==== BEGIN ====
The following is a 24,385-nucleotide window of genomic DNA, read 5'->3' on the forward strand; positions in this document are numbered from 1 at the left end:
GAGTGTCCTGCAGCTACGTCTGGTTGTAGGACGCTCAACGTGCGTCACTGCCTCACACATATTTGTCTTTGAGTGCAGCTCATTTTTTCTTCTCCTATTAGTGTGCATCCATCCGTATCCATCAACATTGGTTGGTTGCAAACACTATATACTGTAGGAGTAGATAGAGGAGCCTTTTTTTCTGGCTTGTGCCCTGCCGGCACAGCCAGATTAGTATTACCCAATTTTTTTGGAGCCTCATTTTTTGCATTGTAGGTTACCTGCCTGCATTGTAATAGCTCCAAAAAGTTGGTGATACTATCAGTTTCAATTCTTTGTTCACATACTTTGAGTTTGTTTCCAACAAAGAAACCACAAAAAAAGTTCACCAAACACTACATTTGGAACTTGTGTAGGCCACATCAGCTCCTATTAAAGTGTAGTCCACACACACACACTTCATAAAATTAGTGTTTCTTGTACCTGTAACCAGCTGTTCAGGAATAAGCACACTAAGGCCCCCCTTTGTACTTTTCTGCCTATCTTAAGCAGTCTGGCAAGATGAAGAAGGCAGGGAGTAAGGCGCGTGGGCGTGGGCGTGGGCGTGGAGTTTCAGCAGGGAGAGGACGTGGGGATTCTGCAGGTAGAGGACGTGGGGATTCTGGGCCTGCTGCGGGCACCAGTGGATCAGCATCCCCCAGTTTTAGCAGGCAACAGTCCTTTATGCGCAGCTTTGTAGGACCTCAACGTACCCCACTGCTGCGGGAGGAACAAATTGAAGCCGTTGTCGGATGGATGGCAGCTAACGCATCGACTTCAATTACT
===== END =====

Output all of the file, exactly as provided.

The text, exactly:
The following is a 24,385-nucleotide window of genomic DNA, read 5'->3' on the forward strand; positions in this document are numbered from 1 at the left end:
GAGTGTCCTGCAGCTACGTCTGGTTGTAGGACGCTCAACGTGCGTCACTGCCTCACACATATTTGTCTTTGAGTGCAGCTCATTTTTTCTTCTCCTATTAGTGTGCATCCATCCGTATCCATCAACATTGGTTGGTTGCAAACACTATATACTGTAGGAGTAGATAGAGGAGCCTTTTTTTCTGGCTTGTGCCCTGCCGGCACAGCCAGATTAGTATTACCCAATTTTTTTGGAGCCTCATTTTTTGCATTGTAGGTTACCTGCCTGCATTGTAATAGCTCCAAAAAGTTGGTGATACTATCAGTTTCAATTCTTTGTTCACATACTTTGAGTTTGTTTCCAACAAAGAAACCACAAAAAAAGTTCACCAAACACTACATTTGGAACTTGTGTAGGCCACATCAGCTCCTATTAAAGTGTAGTCCACACACACACACTTCATAAAATTAGTGTTTCTTGTACCTGTAACCAGCTGTTCAGGAATAAGCACACTAAGGCCCCCCTTTGTACTTTTCTGCCTATCTTAAGCAGTCTGGCAAGATGAAGAAGGCAGGGAGTAAGGCGCGTGGGCGTGGGCGTGGGCGTGGAGTTTCAGCAGGGAGAGGACGTGGGGATTCTGCAGGTAGAGGACGTGGGGATTCTGGGCCTGCTGCGGGCACCAGTGGATCAGCATCCCCCAGTTTTAGCAGGCAACAGTCCTTTATGCGCAGCTTTGTAGGACCTCAACGTACCCCACTGCTGCGGGAGGAACAAATTGAAGCCGTTGTCGGATGGATGGCAGCTAACGCATCGACTTCAATTACT